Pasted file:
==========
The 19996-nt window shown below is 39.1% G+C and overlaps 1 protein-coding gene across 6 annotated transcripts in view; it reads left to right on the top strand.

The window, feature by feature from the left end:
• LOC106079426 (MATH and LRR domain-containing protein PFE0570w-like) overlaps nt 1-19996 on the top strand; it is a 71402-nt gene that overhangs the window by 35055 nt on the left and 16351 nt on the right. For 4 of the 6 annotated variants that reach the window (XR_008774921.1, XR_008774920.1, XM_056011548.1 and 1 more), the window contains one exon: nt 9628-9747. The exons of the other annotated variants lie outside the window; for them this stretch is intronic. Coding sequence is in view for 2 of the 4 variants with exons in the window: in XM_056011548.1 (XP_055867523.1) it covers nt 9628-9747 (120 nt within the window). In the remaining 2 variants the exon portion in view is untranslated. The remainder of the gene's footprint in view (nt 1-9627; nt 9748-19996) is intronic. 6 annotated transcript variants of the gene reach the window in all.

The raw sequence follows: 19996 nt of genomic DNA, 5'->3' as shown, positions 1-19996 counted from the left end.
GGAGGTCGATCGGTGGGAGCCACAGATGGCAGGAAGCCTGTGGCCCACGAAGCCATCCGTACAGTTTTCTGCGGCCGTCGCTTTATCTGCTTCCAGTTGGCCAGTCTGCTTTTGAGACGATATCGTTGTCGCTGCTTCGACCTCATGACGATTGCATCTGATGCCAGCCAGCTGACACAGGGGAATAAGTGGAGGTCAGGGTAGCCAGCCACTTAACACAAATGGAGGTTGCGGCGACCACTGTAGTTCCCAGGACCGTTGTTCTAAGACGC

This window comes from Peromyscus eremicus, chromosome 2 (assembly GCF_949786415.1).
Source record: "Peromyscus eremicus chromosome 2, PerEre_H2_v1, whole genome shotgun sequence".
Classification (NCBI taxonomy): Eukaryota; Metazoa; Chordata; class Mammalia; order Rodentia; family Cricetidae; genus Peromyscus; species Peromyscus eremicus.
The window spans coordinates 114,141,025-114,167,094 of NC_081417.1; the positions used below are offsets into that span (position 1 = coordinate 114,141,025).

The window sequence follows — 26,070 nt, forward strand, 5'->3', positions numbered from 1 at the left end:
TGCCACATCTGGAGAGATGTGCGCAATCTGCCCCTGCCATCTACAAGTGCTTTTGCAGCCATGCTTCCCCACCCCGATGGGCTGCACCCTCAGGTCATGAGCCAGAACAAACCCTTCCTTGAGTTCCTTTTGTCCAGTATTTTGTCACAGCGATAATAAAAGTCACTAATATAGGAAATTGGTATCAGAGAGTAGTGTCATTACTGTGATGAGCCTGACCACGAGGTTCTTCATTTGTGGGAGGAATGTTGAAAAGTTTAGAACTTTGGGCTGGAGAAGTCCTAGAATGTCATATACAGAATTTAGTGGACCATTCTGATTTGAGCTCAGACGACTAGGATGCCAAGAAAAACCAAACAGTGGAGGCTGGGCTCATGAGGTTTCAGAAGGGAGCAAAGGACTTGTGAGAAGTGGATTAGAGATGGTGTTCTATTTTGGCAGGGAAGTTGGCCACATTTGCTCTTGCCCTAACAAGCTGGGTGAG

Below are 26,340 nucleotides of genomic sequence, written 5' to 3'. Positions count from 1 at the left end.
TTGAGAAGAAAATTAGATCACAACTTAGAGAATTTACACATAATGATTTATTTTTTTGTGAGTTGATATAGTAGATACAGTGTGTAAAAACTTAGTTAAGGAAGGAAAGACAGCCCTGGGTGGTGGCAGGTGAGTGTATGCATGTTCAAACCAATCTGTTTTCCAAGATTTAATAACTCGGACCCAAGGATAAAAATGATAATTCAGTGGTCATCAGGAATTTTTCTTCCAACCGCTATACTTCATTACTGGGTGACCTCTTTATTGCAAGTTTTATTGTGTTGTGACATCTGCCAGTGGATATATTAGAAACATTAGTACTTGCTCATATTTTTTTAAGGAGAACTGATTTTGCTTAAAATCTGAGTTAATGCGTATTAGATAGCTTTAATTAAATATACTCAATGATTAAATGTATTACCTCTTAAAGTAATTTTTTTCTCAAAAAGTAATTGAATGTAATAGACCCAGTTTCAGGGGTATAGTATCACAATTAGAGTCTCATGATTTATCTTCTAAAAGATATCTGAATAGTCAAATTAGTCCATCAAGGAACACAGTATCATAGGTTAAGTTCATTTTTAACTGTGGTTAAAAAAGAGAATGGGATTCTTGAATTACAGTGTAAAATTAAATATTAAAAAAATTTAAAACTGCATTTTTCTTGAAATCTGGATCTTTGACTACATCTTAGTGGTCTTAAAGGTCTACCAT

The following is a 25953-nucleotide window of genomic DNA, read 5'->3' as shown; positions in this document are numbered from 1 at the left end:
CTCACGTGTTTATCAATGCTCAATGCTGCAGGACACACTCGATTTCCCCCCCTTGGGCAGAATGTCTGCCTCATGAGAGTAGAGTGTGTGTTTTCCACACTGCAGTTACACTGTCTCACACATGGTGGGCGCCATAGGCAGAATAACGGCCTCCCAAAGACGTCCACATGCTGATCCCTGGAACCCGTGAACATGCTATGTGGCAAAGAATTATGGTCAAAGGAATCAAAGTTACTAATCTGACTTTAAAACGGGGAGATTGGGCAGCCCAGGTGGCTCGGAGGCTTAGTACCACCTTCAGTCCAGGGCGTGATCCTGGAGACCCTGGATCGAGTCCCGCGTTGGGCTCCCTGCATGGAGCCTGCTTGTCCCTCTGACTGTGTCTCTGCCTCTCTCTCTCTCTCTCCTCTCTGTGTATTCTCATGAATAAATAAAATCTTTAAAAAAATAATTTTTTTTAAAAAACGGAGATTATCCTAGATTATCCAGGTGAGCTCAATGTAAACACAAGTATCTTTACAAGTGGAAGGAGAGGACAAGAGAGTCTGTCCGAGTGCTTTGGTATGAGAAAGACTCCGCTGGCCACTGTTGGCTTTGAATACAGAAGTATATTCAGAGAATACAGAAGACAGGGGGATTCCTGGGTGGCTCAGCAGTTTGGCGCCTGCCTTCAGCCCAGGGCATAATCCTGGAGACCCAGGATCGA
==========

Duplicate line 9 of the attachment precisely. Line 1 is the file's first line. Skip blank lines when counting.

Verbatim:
The window spans coordinates 114,141,025-114,167,094 of NC_081417.1; the positions used below are offsets into that span (position 1 = coordinate 114,141,025).